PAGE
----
Commemorative mug produced by Abertillery Urban District Council
A commemorative mug produced by Abertillery Urban District Council to mark the signing of the peace treaty at Versailles on 28 June 1919 following the end of the First World War. Such ‘peace souvenirs’ were produced in their millions. I’m sure that many families will have had at least one in their possession.
The armistice (end of fighting) took place on 11 November 1918 and this earlier date is generally accepted as signifying the end of the war. Occasionally you will find war memorials that signify that the First World War spanned the years 1914-1919. This was because some held the view that the war didn’t officially end until the signing of the peace in 1919 with Germany.
In all, there were 5 separate peace treaties that applied to Germany and its allies although the Treaty of Versailles, which set out the terms of peace with Germany, is the treaty that is most widely known.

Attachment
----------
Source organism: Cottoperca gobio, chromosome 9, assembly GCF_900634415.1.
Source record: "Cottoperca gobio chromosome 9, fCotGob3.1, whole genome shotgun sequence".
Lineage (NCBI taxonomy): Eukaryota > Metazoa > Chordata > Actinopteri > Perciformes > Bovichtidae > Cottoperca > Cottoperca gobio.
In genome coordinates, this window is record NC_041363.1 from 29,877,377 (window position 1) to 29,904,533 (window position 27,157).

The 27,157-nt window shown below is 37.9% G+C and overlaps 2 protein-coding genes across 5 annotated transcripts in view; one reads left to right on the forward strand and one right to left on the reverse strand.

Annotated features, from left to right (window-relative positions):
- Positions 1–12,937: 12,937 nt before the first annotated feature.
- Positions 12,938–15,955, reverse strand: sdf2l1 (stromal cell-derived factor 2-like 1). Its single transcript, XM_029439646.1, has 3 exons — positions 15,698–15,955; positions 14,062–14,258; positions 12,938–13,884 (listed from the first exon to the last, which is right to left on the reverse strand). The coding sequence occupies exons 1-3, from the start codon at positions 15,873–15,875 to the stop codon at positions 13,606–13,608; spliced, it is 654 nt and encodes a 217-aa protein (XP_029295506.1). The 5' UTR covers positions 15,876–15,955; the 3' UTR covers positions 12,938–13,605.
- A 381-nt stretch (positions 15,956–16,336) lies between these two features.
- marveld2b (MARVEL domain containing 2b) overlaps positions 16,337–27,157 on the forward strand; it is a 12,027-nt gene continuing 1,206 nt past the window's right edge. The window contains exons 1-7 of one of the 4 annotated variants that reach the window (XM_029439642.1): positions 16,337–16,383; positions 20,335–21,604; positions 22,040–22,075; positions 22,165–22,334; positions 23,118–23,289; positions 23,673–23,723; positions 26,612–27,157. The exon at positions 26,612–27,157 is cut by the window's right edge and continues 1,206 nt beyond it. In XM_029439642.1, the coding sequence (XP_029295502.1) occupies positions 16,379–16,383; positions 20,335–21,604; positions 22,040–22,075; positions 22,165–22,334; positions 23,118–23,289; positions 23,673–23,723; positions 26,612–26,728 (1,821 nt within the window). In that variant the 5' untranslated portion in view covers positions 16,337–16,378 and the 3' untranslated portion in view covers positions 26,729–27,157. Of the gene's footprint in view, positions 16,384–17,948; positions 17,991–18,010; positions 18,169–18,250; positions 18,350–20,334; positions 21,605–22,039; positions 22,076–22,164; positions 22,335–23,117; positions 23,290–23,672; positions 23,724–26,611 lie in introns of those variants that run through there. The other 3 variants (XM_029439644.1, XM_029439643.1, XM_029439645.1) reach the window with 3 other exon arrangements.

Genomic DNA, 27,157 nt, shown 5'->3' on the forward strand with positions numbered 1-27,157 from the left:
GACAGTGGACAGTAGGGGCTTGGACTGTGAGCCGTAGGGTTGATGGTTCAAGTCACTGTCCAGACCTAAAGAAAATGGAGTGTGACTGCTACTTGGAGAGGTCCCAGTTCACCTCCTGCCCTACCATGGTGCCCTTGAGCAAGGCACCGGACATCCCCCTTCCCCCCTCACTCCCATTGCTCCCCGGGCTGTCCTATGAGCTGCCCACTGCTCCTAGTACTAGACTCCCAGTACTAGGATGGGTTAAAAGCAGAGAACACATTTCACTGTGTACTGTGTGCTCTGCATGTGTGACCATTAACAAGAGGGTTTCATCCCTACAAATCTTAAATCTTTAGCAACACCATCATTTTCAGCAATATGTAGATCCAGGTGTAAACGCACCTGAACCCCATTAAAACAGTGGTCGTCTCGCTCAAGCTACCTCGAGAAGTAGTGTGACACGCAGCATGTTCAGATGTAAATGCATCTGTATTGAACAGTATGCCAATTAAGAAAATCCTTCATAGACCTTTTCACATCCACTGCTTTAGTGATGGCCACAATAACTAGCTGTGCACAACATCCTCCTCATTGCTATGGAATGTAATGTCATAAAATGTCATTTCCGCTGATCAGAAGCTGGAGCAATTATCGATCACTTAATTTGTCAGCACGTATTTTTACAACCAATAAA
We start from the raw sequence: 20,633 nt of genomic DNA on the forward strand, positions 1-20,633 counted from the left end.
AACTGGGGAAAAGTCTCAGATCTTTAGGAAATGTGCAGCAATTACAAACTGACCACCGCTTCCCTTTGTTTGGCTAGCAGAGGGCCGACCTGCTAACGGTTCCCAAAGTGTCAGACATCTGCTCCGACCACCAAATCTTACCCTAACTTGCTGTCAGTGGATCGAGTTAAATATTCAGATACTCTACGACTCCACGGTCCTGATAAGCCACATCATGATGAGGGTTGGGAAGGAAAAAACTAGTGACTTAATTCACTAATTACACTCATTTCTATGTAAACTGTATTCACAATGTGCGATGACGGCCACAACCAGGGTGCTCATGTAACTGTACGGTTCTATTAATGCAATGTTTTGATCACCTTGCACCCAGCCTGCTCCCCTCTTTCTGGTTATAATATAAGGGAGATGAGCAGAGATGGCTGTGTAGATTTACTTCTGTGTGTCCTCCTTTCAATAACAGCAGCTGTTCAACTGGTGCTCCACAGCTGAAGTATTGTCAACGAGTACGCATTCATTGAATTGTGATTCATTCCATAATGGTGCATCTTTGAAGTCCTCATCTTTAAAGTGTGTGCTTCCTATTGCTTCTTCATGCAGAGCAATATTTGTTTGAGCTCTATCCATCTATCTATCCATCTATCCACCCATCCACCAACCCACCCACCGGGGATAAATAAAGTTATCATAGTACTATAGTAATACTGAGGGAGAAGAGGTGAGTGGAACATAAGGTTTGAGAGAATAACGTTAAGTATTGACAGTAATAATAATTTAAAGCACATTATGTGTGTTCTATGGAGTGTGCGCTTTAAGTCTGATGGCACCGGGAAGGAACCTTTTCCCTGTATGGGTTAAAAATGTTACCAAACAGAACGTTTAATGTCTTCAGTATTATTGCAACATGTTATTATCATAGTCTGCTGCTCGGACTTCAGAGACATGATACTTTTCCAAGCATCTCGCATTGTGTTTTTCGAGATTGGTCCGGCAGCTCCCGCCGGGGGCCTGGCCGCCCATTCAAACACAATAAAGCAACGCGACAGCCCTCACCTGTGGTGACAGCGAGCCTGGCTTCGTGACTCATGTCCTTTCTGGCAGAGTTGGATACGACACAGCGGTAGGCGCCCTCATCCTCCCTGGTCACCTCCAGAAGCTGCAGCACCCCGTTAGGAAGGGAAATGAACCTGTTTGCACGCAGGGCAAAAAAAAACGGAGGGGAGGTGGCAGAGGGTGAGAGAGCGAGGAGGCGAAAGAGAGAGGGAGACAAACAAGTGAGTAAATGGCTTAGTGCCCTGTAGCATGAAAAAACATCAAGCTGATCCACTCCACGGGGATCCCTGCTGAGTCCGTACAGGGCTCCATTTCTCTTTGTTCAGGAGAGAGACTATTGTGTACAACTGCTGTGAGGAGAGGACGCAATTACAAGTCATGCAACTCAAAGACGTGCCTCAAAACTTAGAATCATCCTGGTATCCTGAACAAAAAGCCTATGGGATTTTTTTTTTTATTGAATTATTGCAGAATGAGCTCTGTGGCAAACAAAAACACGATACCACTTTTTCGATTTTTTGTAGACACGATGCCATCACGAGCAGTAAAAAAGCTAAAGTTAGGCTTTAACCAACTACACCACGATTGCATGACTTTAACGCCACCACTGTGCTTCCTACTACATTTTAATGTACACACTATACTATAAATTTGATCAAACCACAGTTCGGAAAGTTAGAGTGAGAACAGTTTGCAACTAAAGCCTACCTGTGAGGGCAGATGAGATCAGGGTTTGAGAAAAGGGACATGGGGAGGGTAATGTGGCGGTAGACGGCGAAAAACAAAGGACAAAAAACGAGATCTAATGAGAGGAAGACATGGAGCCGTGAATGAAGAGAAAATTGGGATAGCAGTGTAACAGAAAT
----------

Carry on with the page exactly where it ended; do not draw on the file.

Later treaties applied to the other, defeated ‘Central Powers’ following the armistices of 1918. Major decisions included the creation of the ‘League of Nations’ and transfer of German and Turkish territories under mainly British and French control. National boundaries were re-drawn across Europe.
The Treaty of Versailles signed on 28 June 1919 laid the blame for the war squarely on ‘the aggression of Germany and her allies.’ The terms of the peace were humiliating for Germany; the high reparations (compensation) that it was required to pay were crippling for its war-torn economy. The economic and political instability of the 1920s and 1930s laid the seeds for the Second World War, which began only 20 years after the signing of the peace at Versailles.
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